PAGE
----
How smart city living is driving investing possibilities
Climate change: a sustainable investing megatrend
We discuss five megatrends related to climate change and the investment implications.
A walk in a smart city
Significant growth opportunity lies ahead as over 150 cities2 around the world have officially adopted a ‘smart city’ strategy, tapping into technological innovation to make cities more efficient.
Smart solutions are not limited to installing digital interfaces in traditional infrastructure or streamlining city operations. It is also about using technology and data purposefully to make better decisions and to help improve the quality of life. And companies that are harnessing such smart technologies present long-term investment opportunities1.
Cooling systems in a smart city
Centralised smart cooling systems could bring a new way of life to cities near the tropics.
Such smart cooling systems harness chilled water that is generated from highly energy-efficient chiller plants to produce cool air for homes and buildings3.
Government investments to upgrade city infrastructure present opportunities for companies to innovate and provide the leading-edge technologies for such systems. For example, some companies have continued to develop integrated solutions that can transform visually more comfortable smart lighting systems into a platform for data-driven applications. Powered by human-traffic sensors, these lighting systems know how to switch off automatically when public spaces are unoccupied, translating into energy- and cost-savings for a smart city4.
No more ‘jams’ in the city?
Traffic congestion is generally a major issue in most cities around the world, with increased use of vehicles on the roads. Still, smart technologies have started to transform the way people move around in cities.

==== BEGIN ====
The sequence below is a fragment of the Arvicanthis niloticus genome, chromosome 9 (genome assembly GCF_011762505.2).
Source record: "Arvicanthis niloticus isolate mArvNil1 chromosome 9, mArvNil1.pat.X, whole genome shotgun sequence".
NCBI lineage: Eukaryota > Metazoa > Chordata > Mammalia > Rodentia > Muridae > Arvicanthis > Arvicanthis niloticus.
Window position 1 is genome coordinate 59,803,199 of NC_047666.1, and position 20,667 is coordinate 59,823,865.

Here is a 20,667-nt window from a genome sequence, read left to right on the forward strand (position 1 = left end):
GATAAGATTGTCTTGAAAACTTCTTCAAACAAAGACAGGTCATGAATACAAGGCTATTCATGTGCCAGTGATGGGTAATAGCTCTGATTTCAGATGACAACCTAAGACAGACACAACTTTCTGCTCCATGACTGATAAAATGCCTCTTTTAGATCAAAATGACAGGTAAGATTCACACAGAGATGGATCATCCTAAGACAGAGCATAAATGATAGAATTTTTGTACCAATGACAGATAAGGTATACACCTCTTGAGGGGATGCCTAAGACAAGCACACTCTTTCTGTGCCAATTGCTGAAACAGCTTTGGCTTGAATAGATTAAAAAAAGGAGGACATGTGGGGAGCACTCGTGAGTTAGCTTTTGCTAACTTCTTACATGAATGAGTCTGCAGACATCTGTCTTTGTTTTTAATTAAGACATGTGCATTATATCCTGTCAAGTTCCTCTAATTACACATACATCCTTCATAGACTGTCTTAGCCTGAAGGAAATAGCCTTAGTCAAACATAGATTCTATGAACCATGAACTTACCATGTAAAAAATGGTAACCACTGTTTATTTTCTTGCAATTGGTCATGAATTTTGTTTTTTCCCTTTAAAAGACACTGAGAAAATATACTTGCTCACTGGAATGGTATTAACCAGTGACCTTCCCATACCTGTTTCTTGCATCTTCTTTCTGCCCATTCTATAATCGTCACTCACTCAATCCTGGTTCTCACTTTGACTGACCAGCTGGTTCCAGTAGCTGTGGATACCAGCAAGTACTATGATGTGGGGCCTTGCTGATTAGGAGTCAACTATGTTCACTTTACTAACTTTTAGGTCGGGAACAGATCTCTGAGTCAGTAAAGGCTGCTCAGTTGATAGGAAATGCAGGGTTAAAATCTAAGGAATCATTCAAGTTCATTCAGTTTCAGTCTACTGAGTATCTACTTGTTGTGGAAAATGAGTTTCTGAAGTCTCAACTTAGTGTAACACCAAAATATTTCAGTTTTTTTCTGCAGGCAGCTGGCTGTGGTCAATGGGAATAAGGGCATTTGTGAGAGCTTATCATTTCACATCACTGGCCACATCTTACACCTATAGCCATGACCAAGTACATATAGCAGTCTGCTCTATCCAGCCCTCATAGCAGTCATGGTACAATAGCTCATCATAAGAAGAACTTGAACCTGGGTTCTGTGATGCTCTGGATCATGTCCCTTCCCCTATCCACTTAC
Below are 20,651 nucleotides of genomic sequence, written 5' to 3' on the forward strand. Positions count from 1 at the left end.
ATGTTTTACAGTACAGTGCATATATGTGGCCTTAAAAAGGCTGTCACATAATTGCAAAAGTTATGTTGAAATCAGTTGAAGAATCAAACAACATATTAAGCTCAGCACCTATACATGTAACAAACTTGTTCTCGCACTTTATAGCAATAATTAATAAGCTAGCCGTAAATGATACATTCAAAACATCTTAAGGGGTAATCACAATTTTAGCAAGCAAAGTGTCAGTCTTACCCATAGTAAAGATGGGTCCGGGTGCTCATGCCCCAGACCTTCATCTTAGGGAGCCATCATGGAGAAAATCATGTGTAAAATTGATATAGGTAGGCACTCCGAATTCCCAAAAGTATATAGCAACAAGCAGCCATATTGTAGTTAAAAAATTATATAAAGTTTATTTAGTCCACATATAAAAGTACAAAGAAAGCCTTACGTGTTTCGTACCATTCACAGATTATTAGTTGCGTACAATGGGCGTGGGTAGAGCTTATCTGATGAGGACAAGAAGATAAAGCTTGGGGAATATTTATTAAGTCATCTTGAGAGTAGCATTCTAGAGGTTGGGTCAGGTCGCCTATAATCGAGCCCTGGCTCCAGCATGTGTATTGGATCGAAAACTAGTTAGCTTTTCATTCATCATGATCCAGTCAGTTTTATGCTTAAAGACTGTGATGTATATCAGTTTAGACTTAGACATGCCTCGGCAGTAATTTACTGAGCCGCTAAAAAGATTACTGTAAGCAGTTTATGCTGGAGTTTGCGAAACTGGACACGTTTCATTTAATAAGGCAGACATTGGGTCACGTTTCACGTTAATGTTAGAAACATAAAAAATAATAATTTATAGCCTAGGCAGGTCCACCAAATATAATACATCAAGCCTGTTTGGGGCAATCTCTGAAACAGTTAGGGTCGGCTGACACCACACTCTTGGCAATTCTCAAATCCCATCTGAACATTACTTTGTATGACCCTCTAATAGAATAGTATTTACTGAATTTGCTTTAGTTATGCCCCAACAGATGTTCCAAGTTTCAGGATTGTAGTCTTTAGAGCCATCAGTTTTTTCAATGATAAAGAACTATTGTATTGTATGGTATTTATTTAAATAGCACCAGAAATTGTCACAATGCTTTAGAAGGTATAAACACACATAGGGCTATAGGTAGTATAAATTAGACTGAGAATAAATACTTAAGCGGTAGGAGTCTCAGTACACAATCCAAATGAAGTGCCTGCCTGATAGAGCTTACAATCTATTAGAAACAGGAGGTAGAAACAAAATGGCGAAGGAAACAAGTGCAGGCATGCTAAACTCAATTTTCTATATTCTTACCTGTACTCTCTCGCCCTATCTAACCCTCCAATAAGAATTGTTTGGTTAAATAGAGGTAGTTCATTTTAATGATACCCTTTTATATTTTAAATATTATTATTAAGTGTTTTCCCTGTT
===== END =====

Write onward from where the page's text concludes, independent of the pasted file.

Take Singapore as an example, real-time traffic data on bus arrivals, taxi availability, traffic conditions and carpark spaces are shared with residents to help manage, or even avoid traffic congestions.
Crowding issues on buses have been reduced by 92%5. Going forward, Singapore is also looking to adjust traffic light timings and provide traffic light priority for buses, allowing shortened wait and travel times.
Continuing advancements of autonomous driving technology are making good progress in improving the safety of semi-autonomous vehicles on the roads. Sensor technologies or advanced driver assistance systems enable the digitalisation of information for control and communication, and allow the automation of certain functions. For example, adoptive cruise control, parking assist and fatigue recognition are becoming more common fixtures in motor vehicles.
We expect mass market adoption of autonomous vehicles could markedly improve road safety and reduce traffic congestion and carbon dioxide emissions, enhancing the quality of lives of many.
AI, robotics and IoT are bringing rapid changes in smart cities and more governments are adopting new technologies to improve urban planning, and achieve a more sustainable living environment. Companies tapping into technological innovation that helps make cities more effective and efficient are presented with long-term growth opportunities1.
Diversification does not guarantee investment return and does not eliminate the risk of loss.